Monday, September 29, 2008

Suzuki: We must elect leaders who care about the planet

Cross-posted at The Stop Stephen Harper Blog.

Turns out Dr. David Suzuki is blogging it this election. Cool. And while he doesn't mention Harper by name in this piece, I think it's pretty clear from this he ain't voting for the Cons.

Leaders of nations worldwide know we are near more than one environmental tipping point. So they've met to hammer out agreements in crucial areas such as biodiversity loss and global warming. Canada itself has acknowledged, through national planning and legislation, the importance of issues such as species conservation and sustainable development. Many of these agreements and strategies must be addressed during the mandate of the government we elect on October 14.

In December 2009, Canada will meet with other nations in Copenhagen to adopt an international treaty to succeed the Kyoto Protocol on global warming. In 2010, the country will also have to report on the progress it has made regarding the UN Convention on Biological Diversity's targets for reducing biodiversity loss. Over the next few years, Canada's government must also formally review its Species at Risk Act, implement a Sustainable Development Act, and tackle a number of other crucial environmental issues.

We need a government that will lead when it comes to caring for the finite world that gives us life and sustains us. We've already squandered 20 years since global warming was first recognized as an issue requiring immediate attention. We signed the Kyoto Protocol 10 years ago, in 1998, and ratified it in 2002, but have done little to reduce greenhouse gas emissions since then. On top of that, our oceans have more plastics and pollution but fewer fish, plant and animal species are disappearing at an accelerating rate, and we have failed to take advantage of the many opportunities sustainable development offers.

Even though the environment has at least been on the agenda during this election, pollsters tell us Canadians see the economy and health care as more important. But it's not a matter of one or the other. The health of Canadians depends on a healthy environment, as does a healthy economy. Everything is connected!

The economy is a huge issue, as we can see from the current meltdown in the U.S., which will surely have an enormous impact on our economy. But some politicians are exploiting our fears to imply that environmental protection and action on global warming are not compatible with a strong economy. What planet are these people living on?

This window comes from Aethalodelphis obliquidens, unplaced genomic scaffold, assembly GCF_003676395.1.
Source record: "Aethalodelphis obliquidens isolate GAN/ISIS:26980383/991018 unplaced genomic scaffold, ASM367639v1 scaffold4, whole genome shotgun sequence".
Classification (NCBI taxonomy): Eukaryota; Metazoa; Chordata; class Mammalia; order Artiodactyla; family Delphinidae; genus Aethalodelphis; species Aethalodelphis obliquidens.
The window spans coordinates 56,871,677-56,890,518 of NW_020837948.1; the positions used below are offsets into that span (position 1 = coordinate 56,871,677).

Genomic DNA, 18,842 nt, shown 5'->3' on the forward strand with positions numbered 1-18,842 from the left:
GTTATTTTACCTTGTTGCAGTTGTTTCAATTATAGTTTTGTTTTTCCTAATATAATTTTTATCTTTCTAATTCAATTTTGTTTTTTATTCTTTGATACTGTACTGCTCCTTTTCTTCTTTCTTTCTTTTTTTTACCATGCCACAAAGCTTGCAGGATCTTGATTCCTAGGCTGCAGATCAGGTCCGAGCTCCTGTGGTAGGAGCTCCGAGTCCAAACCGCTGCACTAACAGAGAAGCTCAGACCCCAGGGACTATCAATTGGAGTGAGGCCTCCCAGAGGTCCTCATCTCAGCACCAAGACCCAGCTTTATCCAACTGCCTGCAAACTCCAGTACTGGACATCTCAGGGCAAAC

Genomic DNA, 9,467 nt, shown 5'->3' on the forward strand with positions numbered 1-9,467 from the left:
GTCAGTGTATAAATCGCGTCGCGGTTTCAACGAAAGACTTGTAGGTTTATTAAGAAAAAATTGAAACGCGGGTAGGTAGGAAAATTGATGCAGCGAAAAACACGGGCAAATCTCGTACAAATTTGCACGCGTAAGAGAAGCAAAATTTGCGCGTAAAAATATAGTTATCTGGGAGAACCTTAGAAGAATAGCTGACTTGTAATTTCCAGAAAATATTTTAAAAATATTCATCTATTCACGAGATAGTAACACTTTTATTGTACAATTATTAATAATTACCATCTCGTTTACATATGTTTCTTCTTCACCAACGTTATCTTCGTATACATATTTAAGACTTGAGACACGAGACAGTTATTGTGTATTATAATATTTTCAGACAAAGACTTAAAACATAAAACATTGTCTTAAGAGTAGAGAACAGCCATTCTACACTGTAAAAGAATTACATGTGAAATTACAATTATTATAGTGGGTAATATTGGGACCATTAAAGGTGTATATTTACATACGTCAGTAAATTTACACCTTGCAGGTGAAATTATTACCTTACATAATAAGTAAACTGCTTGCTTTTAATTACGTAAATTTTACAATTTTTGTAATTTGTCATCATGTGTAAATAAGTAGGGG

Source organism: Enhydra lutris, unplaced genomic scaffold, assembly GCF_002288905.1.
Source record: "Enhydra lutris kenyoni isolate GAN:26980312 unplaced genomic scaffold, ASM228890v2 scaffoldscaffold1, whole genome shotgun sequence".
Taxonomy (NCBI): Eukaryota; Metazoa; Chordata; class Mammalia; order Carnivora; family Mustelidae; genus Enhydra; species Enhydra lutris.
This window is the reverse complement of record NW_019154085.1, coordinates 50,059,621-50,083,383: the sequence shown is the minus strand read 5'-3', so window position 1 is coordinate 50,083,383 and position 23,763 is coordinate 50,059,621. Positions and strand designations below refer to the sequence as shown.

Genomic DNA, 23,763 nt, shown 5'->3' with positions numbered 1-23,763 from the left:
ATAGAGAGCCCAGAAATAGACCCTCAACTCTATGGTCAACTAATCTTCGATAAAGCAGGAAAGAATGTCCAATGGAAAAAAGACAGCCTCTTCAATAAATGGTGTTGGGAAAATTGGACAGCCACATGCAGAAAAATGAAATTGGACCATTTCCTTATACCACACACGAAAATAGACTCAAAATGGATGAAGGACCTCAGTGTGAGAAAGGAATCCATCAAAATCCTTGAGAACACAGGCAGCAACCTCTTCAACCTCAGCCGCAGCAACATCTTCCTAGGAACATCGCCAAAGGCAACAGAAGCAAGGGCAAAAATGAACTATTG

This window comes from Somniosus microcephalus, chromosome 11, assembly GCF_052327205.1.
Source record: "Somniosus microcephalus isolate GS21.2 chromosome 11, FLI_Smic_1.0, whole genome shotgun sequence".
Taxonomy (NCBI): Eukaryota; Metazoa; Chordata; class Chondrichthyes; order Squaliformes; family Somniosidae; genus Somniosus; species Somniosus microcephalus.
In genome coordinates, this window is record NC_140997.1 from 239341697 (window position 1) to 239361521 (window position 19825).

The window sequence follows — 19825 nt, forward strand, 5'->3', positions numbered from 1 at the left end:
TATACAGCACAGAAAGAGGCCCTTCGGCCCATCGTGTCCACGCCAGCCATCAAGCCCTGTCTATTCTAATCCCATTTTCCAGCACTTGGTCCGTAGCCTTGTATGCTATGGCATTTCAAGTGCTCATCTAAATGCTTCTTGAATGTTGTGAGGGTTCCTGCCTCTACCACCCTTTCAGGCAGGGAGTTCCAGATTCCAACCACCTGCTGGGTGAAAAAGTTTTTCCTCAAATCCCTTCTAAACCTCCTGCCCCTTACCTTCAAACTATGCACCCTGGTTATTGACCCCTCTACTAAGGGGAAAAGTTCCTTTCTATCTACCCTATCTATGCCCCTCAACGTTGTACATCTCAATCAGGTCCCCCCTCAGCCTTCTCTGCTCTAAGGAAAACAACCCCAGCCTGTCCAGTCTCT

That way of thinking is wrong on so many levels it's hard to know where to begin. A strong, sustainable economy is not possible without a healthy environment. Global warming, pollution, diminishing resources, and loss of species and habitat will cost us increasingly more as our already burdened health-care systems are stretched to the limit, as we run short of fossil fuels and land to grow food, and as ecosystems collapse, threatening the availability of clean water, air, and soil.

Those who argue that protecting the environment will hurt the economy may want to take note that none of the current economic problems in the U.S., here, or around the world has been caused by environmental-protection measures! On the contrary, countries such as Germany and Denmark that took measures early on to reduce greenhouse gas emissions and switch to more renewable energy sources have seen substantial economic benefits and have been less vulnerable to the impacts of volatile fossil-fuel markets. We don't decry $90 a tonne tipping fees for landfills but we scream bloody murder at a suggested $10 a tonne to pollute the atmosphere with carbon. Sweden has a flourishing economy with a carbon tax at $150 a tonne!

We're a bit behind, but we can start to catch up by recognizing that environmental initiatives can give the economy a huge boost. We can keep sucking every last bit of coal and oil out of the ground until it's all gone, until it's all been burned and its carbon released into the air, or we can create jobs and economic opportunities by developing renewable sources of energy.

Yes, we can all make a difference through our own individual actions, by changing some of our habits, but we also have an opportunity to elect a government that will contribute to the kinds of large-scale changes needed for a sustainable world. As Canadians, we must hold the politicians to account and ensure that, no matter which party wins the election, we will have a government that shows foresight and leadership at home and abroad. That way we'll have a country that is thriving on opportunity rather than drowning in crisis. If we keep stalling, we won't have to worry about the economy, or health care, or anything else.